Responsive Web Design is a key solution to correct page viewing on screens of all sizes. Different devices that have different screen sizes appear every day, so designing in pixels for either desktop computers or smartphones is a thing of the past. This is why it’s so important to study the principles of responsive web design – a design that compares the adaptability and flexibility of a web page and can be effective in our multi-device age.
Responsive vs Adaptive Web Design
It seems that this could be the same thing. However, both of these types of web design complement each other and can be used for different types of tasks.
When a screen size is getting smaller, the page content begins to use more vertical space and the elements begin to get push down. This is what is called the flow. It could be difficult to understand if you only previously used fixed size elements, but it will really make sense when you get used to it.
A page can be view on a desktop screen, mobile screen or anything else. The pixel density on different screens can vary, so we need flexible units that work everywhere. Responsive design is an example where relative units like percents become very useful. So making something 50% means that it will take half of the screen no matter the device.
Breakpoints allow you to change the location of blocks when you use a screen of a certain size. For example, if there are three columns on a desktop, this could be only one column on a mobile device. How you arrange the breakpoints depends on the content of a web page. If the content breaks, then you might need to add a breakpoint. But be careful with this – you can get confused when it’s difficult to understand what is influencing what.
Max and Min Values
Content, which takes up the entire width of a page, might look great if it’s displayed on a mobile. But showing the same content on a TV screen width can look not so great. This is when max/min values help. For example, if you set the size of the block ‘width: 100%’ and ‘max-width: 1000px’, the content will fill the screen, but won’t go over 1000 pixels.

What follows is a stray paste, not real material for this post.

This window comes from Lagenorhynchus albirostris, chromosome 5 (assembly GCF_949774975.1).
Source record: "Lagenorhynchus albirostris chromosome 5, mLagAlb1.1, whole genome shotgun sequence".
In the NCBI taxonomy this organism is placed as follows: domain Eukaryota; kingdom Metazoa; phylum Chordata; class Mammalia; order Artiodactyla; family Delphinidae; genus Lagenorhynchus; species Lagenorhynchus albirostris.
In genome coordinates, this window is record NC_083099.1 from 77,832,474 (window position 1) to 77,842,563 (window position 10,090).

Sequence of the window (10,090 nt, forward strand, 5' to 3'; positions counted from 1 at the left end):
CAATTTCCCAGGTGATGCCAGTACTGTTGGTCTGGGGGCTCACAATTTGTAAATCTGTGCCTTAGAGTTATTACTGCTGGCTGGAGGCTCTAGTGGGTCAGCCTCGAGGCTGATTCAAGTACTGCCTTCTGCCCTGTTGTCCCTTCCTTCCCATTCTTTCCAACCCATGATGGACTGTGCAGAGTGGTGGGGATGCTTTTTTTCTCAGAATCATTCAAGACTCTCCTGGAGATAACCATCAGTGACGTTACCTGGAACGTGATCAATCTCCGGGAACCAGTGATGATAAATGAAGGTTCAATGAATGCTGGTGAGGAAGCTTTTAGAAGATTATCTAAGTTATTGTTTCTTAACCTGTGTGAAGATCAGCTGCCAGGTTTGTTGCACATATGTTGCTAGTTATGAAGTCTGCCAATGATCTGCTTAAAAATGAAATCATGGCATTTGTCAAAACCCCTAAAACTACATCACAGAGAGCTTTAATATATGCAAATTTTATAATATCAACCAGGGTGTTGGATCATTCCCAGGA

If you have a lot of elements that depend on each other, then it could be difficult to control them. Therefore wrapping elements in one container keeps them more understandable and easier to control. This is an example when pixels can help you. This can be useful for the elements which you don’t want to adapt to the size of the screen, like logos and buttons.
Desktop or Mobile First
From a technical point of view there is not any difference: you can start a project from a smaller screen (mobile) and go to a bigger (desktop) or vice versa. Often people don’t know what approach to choose first. Think first and choose which one works better for you.
Webfonts or System Fonts
Do you want to have a great looking Futura or Didot on your website? Then use webfonts!
Although they look nice, remember that each font will be downloaded and the more you have of such fonts the more time will be needed to load a page that has them. On the other hand, system fonts are downloaded instantly, except in the situation were a user doesn’t have them locally. In such a case the browser will use a default font.
Bitmap Images vs Vectors
Does your image have lots of details and impressive effects? If yes, then use a bitmap image. In other cases, use vectors. For Bitmap images use a jpg, png or gif, and for vectors it would be better to use a SVG or an icon font. Each has its own advantages and disadvantages. Any way, you have to keep in mind the size of the images – no picture should be published on a website without optimization. Vector images are often tiny, but some older browsers won’t support them.
These are the basic principles of getting a better responsive web design for mobile pages. But each site is unique so it can be best to use several additional development tips for gaining a better design and usability.
- What You Need to Do to Find the Best Mobile and Web Developer (softheme-blog-2017)
- Learn Responsive Web Design, A Key Digital Skill [80% Off] (businessinsider.com)